Crews replacing gas pipelines in Washington, Greene counties

March 27, 2014
Crews work Thursday on Addison Street in Washington as they prepare the road to be repaved following gas line construction by Columbia Gas. - Mike Jones / Observer-Reporter Order a Print

Columbia Gas crews are fanning out across the area in a continuing effort to replace aging cast-iron pipelines as part of ongoing infrastructure upgrades in Washington and Greene counties.

The company plans to spend about $22 million on natural gas pipeline replacements in the two counties this year with work already beginning in Washington and North Franklin Township.

Columbia spokeswoman Brynnly Schwartz said the company spent more than $600 million installing about 2.6 million feet of pipe in Pennsylvania since 2007 as it works to improve the infrastructure. Nearly half of Columbia Gas’ pipelines in Pennsylvania are more than 35 years old, she said.

In addition to Washington and North Franklin, neighborhoods in Canonsburg, Canton, Cecil, North Charleroi, Peters, South Franklin and West Bethlehem are expected to see pipeline construction this year.

The company also is working with the state Department of Transportation as it makes road improvements in the Highland-Ridge area of Washington. Schwartz said the gas company is working closely with crews there to lay new pipelines during the construction.

“It’s minimally disruptive to the community that way,” Schwartz said. “We’re able to get it all done at one time.”

But not everyone is happy with the mess created by construction.

Raymond Thomalia, who lives on Grove Avenue in Washington, complained construction in February left his road and nearby Addison Street in shambles. He added that drainage problems led to water damage to several homes.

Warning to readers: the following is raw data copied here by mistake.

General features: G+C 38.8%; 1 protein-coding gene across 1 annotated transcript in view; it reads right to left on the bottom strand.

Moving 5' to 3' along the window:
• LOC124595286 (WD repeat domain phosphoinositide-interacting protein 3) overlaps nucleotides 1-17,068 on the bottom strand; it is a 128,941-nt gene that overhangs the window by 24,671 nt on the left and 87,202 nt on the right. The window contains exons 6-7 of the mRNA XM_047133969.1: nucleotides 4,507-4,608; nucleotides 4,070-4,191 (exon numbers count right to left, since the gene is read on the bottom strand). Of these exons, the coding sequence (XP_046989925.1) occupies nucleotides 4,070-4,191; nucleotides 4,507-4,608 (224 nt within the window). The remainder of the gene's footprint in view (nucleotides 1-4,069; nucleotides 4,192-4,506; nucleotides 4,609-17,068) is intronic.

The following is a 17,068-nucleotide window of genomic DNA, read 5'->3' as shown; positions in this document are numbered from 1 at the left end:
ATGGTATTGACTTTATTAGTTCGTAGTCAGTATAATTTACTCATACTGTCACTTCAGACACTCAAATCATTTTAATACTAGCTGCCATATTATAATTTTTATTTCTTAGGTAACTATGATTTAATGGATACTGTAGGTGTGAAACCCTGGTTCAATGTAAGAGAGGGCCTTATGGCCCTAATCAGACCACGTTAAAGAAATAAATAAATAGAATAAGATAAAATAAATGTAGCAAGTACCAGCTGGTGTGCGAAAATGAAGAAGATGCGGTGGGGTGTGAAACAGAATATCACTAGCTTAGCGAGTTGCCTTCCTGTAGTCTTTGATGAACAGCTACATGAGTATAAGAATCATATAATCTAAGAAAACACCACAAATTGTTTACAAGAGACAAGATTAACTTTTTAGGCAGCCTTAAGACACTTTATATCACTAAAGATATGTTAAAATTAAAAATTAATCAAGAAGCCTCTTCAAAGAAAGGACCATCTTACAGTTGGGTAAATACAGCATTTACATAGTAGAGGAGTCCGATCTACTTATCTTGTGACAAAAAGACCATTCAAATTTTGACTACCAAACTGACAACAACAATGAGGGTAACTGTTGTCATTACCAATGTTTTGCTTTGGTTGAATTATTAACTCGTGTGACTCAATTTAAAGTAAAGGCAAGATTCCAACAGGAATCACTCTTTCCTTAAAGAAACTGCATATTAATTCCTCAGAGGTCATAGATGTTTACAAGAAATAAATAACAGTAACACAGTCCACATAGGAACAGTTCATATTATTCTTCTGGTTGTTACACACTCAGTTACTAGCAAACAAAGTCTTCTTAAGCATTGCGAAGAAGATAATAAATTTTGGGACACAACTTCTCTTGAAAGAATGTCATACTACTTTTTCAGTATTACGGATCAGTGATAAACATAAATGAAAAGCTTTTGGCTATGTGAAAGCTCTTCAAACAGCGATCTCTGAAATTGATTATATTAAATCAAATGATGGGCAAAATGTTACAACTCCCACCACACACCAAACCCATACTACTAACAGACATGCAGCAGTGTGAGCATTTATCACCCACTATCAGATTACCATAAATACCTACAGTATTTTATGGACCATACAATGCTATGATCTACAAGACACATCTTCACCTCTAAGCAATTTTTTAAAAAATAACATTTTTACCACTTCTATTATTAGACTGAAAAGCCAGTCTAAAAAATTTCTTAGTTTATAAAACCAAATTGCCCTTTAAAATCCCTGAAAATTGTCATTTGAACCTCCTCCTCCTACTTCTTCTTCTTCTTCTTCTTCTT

“Our streets look like a bomb went off in it,” Thomalia said.

Schwartz promised the company would restore any problems created by construction. Contracted crews were in Thomalia’s neighborhood in recent days preparing for the streets to be repaved next month.

That’s welcome news to Washington Mayor Brenda Davis after the city received numerous complaints in recent weeks. She promised residents that disruptions would be minimized and any damage would be fixed.

“Our code enforcement officer has been out there to keep an eye on it to make sure the neighborhoods are put back together in the condition they were found, if not better,” Davis said.

Schwartz said crews will replace or restore property, sidewalks or roads damaged by construction.

“We definitely aim to be good neighbors and are dedicated to working with our customers,” she said. “Any complaints will be addressed.”

More information about the infrastructure improvements can be found on the natural gas company’s website at

Mike Jones has been a news reporter since 2005, covering crime, state and municipal government, education and energy. In addition to working at the Observer-Reporter, he also has spent time at the Charleston (W.Va.) Daily Mail and He holds a journalism degree from West Virginia University.

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